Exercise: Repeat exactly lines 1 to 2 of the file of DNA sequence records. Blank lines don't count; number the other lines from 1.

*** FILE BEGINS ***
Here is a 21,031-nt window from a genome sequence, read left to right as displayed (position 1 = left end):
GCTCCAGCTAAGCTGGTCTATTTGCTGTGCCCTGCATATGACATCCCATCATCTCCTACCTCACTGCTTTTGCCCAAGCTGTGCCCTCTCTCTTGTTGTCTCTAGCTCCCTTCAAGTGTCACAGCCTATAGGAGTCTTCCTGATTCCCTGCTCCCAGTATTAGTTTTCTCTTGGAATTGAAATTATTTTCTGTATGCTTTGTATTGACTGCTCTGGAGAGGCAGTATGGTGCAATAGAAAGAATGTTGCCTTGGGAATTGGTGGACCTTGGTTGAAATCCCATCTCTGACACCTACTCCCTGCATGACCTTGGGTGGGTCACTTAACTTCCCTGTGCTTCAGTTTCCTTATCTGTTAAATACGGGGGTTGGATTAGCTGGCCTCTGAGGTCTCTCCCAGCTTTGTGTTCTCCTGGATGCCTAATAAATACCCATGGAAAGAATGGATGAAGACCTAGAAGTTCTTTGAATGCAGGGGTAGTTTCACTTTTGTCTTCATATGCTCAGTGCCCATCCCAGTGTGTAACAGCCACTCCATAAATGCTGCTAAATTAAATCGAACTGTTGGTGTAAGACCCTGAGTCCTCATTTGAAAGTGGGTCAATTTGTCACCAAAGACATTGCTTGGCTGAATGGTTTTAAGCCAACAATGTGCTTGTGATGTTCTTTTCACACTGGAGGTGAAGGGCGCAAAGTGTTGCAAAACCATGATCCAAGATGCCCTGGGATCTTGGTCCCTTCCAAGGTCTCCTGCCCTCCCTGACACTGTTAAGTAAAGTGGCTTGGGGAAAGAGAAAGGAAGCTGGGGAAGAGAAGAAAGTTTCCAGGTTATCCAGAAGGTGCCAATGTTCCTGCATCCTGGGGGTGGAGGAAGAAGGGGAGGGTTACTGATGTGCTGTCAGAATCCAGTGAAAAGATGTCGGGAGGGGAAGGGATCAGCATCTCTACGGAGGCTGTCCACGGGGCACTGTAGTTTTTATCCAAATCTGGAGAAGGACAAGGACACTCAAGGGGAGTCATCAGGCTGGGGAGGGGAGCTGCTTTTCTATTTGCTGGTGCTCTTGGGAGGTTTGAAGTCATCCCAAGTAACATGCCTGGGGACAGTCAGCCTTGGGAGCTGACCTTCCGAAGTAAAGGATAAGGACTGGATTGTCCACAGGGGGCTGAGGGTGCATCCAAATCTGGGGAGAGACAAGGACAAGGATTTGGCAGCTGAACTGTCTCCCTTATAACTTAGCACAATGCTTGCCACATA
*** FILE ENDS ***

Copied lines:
Here is a 21,031-nt window from a genome sequence, read left to right as displayed (position 1 = left end):
GCTCCAGCTAAGCTGGTCTATTTGCTGTGCCCTGCATATGACATCCCATCATCTCCTACCTCACTGCTTTTGCCCAAGCTGTGCCCTCTCTCTTGTTGTCTCTAGCTCCCTTCAAGTGTCACAGCCTATAGGAGTCTTCCTGATTCCCTGCTCCCAGTATTAGTTTTCTCTTGGAATTGAAATTATTTTCTGTATGCTTTGTATTGACTGCTCTGGAGAGGCAGTATGGTGCAATAGAAAGAATGTTGCCTTGGGAATTGGTGGACCTTGGTTGAAATCCCATCTCTGACACCTACTCCCTGCATGACCTTGGGTGGGTCACTTAACTTCCCTGTGCTTCAGTTTCCTTATCTGTTAAATACGGGGGTTGGATTAGCTGGCCTCTGAGGTCTCTCCCAGCTTTGTGTTCTCCTGGATGCCTAATAAATACCCATGGAAAGAATGGATGAAGACCTAGAAGTTCTTTGAATGCAGGGGTAGTTTCACTTTTGTCTTCATATGCTCAGTGCCCATCCCAGTGTGTAACAGCCACTCCATAAATGCTGCTAAATTAAATCGAACTGTTGGTGTAAGACCCTGAGTCCTCATTTGAAAGTGGGTCAATTTGTCACCAAAGACATTGCTTGGCTGAATGGTTTTAAGCCAACAATGTGCTTGTGATGTTCTTTTCACACTGGAGGTGAAGGGCGCAAAGTGTTGCAAAACCATGATCCAAGATGCCCTGGGATCTTGGTCCCTTCCAAGGTCTCCTGCCCTCCCTGACACTGTTAAGTAAAGTGGCTTGGGGAAAGAGAAAGGAAGCTGGGGAAGAGAAGAAAGTTTCCAGGTTATCCAGAAGGTGCCAATGTTCCTGCATCCTGGGGGTGGAGGAAGAAGGGGAGGGTTACTGATGTGCTGTCAGAATCCAGTGAAAAGATGTCGGGAGGGGAAGGGATCAGCATCTCTACGGAGGCTGTCCACGGGGCACTGTAGTTTTTATCCAAATCTGGAGAAGGACAAGGACACTCAAGGGGAGTCATCAGGCTGGGGAGGGGAGCTGCTTTTCTATTTGCTGGTGCTCTTGGGAGGTTTGAAGTCATCCCAAGTAACATGCCTGGGGACAGTCAGCCTTGGGAGCTGACCTTCCGAAGTAAAGGATAAGGACTGGATTGTCCACAGGGGGCTGAGGGTGCATCCAAATCTGGGGAGAGACAAGGACAAGGATTTGGCAGCTGAACTGTCTCCCTTATAACTTAGCACAATGCTTGCCACATA